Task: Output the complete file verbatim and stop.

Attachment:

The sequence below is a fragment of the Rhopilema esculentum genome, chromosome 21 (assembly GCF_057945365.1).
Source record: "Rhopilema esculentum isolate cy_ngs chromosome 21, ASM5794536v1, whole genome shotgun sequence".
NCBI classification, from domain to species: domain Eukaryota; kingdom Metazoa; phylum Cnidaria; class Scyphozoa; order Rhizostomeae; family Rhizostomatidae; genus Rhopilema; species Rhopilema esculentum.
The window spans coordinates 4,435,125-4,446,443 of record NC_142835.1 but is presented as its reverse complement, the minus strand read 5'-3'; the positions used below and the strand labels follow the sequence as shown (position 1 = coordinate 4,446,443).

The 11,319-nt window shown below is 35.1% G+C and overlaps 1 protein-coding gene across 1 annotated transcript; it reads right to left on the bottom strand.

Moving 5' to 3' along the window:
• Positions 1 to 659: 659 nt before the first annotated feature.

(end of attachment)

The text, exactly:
The sequence below is a fragment of the Rhopilema esculentum genome, chromosome 21 (assembly GCF_057945365.1).
Source record: "Rhopilema esculentum isolate cy_ngs chromosome 21, ASM5794536v1, whole genome shotgun sequence".
NCBI classification, from domain to species: domain Eukaryota; kingdom Metazoa; phylum Cnidaria; class Scyphozoa; order Rhizostomeae; family Rhizostomatidae; genus Rhopilema; species Rhopilema esculentum.
The window spans coordinates 4,435,125-4,446,443 of record NC_142835.1 but is presented as its reverse complement, the minus strand read 5'-3'; the positions used below and the strand labels follow the sequence as shown (position 1 = coordinate 4,446,443).

The 11,319-nt window shown below is 35.1% G+C and overlaps 1 protein-coding gene across 1 annotated transcript; it reads right to left on the bottom strand.

Moving 5' to 3' along the window:
• Positions 1 to 659: 659 nt before the first annotated feature.